San Antonio soldier's body returns home after 65 years

KENS 5 was the only TV station at the San Antonio International Airport when the body of Corporal Sandoval's arrived on a Delta flight.

SAN ANTONIO - More than 60 years after he left to fight in the Korean War, a San Antonio soldier has finally returned home.

Corporal Frank Sandoval was killed while serving, but his body remained missing until now.

KENS 5 was the only TV station at the San Antonio International Airport when the body of Corporal Sandoval's arrived on a Delta flight Monday morning.

It was an emotional event for Corporal Sandoval's two sons who haven't seen their dad in decades and wondered if they ever would again.

A newspaper clipping from 1953 showed a picture of their young family in mourning. The photo brings back memories of a sometimes painful childhood.

"It was difficult to see everybody had dads, but not us," Frank Sandoval said.

Frank and Alejandro Sandoval would spend the next 60 plus years praying for today, their father's homecoming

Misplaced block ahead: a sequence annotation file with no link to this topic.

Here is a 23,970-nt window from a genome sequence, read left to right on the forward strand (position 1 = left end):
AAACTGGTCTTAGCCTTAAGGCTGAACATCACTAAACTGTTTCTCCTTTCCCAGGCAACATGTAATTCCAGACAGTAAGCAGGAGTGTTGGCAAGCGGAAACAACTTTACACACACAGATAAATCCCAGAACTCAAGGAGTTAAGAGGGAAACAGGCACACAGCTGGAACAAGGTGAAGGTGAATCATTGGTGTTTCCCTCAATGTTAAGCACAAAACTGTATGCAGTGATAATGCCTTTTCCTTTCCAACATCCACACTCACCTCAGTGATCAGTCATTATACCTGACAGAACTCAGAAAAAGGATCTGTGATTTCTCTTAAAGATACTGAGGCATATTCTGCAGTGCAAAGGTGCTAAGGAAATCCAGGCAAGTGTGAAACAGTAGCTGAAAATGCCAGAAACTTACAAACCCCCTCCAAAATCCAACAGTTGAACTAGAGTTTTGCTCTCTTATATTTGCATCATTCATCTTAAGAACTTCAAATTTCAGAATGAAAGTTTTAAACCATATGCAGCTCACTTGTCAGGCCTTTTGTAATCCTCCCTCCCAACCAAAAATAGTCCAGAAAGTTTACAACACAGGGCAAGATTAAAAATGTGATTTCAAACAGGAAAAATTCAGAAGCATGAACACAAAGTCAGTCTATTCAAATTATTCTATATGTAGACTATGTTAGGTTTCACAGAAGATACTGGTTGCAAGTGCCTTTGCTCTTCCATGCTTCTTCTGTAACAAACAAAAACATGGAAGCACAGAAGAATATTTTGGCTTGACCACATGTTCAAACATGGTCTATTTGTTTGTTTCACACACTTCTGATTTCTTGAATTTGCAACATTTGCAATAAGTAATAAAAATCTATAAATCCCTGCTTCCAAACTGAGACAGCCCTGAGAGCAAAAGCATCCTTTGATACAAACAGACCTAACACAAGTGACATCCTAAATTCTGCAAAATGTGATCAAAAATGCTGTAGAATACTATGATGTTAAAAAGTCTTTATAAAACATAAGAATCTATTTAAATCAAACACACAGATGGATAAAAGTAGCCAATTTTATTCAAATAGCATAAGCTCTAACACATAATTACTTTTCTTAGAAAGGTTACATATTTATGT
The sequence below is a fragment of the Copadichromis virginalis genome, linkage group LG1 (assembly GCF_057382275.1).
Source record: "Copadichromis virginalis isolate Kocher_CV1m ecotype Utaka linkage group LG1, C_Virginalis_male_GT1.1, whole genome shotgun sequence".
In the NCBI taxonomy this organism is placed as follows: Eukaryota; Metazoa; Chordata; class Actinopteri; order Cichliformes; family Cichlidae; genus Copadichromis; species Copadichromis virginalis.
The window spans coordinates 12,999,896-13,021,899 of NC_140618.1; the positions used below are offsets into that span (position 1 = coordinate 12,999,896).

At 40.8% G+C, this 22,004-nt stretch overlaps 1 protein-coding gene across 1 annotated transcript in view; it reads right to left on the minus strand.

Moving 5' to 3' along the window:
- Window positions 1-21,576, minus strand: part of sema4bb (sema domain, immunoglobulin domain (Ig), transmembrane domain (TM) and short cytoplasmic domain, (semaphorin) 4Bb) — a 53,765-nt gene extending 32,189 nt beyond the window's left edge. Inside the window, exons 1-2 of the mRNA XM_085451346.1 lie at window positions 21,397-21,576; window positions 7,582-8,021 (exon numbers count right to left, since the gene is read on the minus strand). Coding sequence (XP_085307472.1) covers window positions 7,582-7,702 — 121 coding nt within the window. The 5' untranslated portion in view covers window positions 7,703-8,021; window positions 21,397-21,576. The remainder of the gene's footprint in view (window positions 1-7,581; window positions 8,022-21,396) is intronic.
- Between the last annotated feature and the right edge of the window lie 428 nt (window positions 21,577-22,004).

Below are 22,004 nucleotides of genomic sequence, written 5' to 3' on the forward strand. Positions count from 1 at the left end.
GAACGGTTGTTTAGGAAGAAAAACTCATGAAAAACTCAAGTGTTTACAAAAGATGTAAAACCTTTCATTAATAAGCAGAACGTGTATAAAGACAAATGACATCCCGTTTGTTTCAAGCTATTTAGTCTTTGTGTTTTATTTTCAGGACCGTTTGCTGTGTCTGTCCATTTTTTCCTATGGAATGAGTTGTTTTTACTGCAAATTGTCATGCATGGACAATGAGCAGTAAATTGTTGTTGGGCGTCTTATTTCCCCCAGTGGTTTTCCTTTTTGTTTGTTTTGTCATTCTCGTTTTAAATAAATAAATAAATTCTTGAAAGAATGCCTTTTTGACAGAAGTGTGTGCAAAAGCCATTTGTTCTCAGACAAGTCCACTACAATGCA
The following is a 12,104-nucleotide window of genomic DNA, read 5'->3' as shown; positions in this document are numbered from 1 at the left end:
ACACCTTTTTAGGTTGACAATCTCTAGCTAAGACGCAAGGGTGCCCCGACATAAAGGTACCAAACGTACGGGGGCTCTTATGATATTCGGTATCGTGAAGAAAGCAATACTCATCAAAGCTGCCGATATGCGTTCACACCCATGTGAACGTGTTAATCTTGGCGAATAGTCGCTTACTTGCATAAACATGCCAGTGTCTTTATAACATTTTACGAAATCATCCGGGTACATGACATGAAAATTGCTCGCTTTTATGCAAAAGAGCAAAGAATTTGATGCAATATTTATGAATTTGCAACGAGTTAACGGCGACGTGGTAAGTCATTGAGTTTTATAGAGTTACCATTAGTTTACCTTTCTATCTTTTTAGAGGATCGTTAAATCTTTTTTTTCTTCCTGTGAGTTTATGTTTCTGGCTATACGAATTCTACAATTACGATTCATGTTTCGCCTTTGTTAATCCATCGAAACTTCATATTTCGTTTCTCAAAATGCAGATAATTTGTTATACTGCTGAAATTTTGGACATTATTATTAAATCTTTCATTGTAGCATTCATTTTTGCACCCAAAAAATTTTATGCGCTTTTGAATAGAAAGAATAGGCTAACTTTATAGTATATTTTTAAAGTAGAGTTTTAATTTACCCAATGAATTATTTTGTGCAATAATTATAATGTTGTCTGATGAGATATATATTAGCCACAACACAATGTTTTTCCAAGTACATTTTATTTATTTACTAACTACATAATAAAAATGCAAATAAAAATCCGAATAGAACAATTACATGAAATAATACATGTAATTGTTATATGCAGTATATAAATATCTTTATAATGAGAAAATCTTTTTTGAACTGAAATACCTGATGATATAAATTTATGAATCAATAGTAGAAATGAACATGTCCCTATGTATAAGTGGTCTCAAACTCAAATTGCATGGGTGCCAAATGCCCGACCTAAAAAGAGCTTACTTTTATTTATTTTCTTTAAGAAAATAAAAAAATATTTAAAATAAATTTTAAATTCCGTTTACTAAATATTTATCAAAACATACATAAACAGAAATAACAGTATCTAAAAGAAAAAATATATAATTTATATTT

"I kept praying that he'd get here before I passed and he has," Alejandro Sandoval said.

Their dad, Corporal Frank Sandoval has been buried at Pearl Harbor for 65 years.

He was misidentified after dying from time spent at a North Korean prison camp.

"He was tagged erroneously with another name so he'd been buried all this time under a different name," Frank Sandoval said.

A few months ago another family requested the body, and with the help of DNA, realized it wasn't their loved one, it was Frank and Alejandro's.

"We kept the faith and it worked, he was brought home," Frank Sandoval said.

It's closure for them. They hope other families of POWs can find the same peace one day, too.

"There are about 7,500 still out there unidentified and they're working on them," Alejandro Sandoval said.

"Keep the faith, pray and the good will come out. We actually thought we would never see this day. This is an incredible day," Frank said.

Corporal Sandoval will be laid to rest for a final time Tuesday at Fort Sam Houston National Cemetery.

© 2017 KENS-TV


JOIN THE CONVERSATION

To find out more about Facebook commenting please read the
Conversation Guidelines and FAQs

Leave a Comment